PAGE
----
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Jimmy John's Job Application: Non-Compete Clause For Low-Income Workers

Jimmy John's Gourmet Sandwiches forces prospective new employees to sign a noncompete clause in their job application barring them from taking another low level job in the same field.
Jimmy John's Job Application: Non-Compete Clause For Low-Income Workers

In this day and age, nothing surprises me when it comes to corporate behavior towards workers. Most hard working folk are seeing their wages go down, hours go up, sick days declining and lunch breaks are an endangered species. Jimmy John's Gourmet Sandwiches has been embroiled in worker rights fights for years now and apparently they have found a new disgusting angle to kick workers in the nuts with.

If you're considering working at a Jimmy John's sandwich shop, you may want to read the fine print on your job application.

A Jimmy John's employment agreement provided to The Huffington Post includes a "non-competition" clause that's surprising in its breadth. Noncompete agreements are typically reserved for managers or employees who could clearly exploit a business's inside information by jumping to a competitor. But at Jimmy John's, the agreement apparently applies to low-wage sandwich makers and delivery drivers, too.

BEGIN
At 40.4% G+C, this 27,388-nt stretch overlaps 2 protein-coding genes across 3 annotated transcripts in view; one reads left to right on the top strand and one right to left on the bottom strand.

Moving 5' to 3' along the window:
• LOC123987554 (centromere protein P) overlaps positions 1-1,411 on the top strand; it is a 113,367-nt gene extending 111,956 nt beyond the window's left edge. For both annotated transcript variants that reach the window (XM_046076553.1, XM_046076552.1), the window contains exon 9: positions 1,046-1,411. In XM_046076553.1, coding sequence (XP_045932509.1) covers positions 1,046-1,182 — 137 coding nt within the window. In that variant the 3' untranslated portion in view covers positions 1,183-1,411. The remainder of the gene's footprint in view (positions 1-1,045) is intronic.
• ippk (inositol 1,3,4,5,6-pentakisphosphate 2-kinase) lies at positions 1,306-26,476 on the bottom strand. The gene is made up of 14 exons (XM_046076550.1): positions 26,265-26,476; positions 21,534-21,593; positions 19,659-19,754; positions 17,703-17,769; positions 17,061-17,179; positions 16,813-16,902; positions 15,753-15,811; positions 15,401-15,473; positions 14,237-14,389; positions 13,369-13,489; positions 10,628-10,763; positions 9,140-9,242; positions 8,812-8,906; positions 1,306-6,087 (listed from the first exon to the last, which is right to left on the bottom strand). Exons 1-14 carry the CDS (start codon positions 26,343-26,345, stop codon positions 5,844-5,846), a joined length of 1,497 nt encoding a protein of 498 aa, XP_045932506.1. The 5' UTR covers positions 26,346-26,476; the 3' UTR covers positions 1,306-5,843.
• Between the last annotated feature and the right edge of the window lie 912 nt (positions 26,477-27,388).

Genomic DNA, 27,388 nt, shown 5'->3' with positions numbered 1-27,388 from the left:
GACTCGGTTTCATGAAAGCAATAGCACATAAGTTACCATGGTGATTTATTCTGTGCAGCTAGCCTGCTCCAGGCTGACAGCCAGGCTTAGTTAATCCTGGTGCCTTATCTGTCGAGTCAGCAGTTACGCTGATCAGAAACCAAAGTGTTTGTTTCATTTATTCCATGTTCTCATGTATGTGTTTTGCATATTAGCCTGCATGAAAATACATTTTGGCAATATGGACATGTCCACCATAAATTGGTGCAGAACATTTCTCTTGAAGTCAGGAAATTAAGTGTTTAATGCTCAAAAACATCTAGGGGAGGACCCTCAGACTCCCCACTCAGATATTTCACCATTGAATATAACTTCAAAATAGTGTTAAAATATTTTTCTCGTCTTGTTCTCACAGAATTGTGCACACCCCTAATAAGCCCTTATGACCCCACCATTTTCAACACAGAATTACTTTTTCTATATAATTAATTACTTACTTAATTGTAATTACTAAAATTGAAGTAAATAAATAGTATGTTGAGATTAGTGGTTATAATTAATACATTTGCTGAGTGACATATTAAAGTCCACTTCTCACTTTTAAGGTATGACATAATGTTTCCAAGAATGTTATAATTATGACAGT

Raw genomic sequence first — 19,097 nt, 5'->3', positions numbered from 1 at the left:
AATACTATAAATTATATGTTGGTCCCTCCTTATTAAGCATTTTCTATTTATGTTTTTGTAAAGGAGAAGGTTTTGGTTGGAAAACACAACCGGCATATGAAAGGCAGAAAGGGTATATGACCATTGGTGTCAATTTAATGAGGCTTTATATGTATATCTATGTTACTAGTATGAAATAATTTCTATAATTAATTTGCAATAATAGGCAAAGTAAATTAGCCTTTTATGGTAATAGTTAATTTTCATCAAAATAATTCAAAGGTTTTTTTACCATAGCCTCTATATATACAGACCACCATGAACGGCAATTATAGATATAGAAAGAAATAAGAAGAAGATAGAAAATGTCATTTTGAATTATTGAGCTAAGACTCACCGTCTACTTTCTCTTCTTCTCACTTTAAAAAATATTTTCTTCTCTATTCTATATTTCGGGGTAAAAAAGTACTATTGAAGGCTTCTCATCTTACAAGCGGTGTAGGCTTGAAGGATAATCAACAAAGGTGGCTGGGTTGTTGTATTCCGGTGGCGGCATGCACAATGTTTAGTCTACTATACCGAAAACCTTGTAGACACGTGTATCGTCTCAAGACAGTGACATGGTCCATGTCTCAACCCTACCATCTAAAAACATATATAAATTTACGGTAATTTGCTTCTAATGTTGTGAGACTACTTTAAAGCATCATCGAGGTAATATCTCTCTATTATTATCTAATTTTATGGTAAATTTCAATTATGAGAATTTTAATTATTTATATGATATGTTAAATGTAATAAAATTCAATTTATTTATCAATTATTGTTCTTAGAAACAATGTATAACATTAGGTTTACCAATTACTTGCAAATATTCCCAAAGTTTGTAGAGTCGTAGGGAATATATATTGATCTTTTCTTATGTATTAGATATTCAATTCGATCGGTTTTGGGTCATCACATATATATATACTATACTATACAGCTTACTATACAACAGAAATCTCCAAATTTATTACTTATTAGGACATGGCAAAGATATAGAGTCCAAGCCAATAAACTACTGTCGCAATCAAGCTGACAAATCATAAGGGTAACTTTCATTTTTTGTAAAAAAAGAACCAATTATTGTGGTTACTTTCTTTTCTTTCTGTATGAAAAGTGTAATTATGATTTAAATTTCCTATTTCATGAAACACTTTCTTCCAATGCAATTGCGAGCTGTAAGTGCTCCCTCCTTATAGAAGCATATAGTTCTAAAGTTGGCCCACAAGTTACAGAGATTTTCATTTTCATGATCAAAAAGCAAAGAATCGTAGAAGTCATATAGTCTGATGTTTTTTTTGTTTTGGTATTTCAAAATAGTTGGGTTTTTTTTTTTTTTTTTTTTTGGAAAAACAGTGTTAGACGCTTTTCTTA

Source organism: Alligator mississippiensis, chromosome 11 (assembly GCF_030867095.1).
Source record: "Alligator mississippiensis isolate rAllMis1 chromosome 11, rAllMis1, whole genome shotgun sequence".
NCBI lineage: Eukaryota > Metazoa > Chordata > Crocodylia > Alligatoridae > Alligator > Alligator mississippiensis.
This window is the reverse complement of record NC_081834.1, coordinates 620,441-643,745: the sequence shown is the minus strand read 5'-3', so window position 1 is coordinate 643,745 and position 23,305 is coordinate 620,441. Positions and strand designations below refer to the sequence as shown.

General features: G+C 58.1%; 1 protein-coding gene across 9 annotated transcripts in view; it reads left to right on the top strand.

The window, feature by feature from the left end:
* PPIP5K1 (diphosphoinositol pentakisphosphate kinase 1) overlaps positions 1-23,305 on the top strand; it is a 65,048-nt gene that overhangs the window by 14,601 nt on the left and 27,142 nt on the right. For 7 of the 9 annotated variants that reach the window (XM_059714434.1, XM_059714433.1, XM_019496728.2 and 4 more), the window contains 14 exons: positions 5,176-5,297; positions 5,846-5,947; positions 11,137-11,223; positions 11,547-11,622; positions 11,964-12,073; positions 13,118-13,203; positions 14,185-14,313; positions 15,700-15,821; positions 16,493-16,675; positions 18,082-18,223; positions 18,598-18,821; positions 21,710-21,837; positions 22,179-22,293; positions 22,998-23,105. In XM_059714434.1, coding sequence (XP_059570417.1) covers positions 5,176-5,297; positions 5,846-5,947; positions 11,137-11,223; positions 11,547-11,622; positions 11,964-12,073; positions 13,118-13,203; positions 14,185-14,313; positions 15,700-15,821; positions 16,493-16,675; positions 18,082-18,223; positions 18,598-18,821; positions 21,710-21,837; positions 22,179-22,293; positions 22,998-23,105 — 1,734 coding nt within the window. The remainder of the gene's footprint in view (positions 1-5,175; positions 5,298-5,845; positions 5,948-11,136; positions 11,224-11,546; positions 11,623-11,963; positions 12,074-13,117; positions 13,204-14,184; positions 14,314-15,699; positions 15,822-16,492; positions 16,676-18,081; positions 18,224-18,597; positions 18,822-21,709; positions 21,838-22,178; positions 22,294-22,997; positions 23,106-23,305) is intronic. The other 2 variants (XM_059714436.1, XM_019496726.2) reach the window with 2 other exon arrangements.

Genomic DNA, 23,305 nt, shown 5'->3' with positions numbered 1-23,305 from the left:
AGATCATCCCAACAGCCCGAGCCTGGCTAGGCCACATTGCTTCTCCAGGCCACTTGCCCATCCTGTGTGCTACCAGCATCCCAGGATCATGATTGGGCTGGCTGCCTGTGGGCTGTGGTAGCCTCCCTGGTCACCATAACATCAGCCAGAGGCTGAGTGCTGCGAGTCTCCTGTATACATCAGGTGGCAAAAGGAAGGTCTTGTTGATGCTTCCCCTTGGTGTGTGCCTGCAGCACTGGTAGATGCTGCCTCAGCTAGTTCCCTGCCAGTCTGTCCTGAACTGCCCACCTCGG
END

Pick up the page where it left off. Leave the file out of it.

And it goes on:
By signing the covenant, the worker agrees not to work at one of the sandwich chain's competitors for a period of two years following employment at Jimmy John's. But the company's definition of a "competitor" goes far beyond the Subways and Potbellys of the world. It encompasses any business that's near a Jimmy John's location and that derives a mere 10 percent of its revenue from sandwiches.

From the agreement:

Employee covenants and agrees that, during his or her employment with the Employer and for a period of two (2) years after … he or she will not have any direct or indirect interest in or perform services for … any business which derives more than ten percent (10%) of its revenue from selling submarine, hero-type, deli-style, pita and/or wrapped or rolled sandwiches and which is located with three (3) miles of either [the Jimmy John's location in question] or any such other Jimmy John's Sandwich Shop.

It isn't clear what sort of trade secrets a low-wage sandwich artist might be privy to that would warrant such a contract. A Jimmy John's spokeswoman said the company wouldn't comment.

I'm sure there's valuable trade secrets in how Jimmy John's makes their sandwiches, right?


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Since there are obviously no trade secrets at stake here, this is clearly just punching employees. Let’s take the one thing we have trained this low-skill, low-wage workers at and make sure she can’t use it if she leaves it at one of our equally low-skill, low-wage competitors!

(h/t Atrios)

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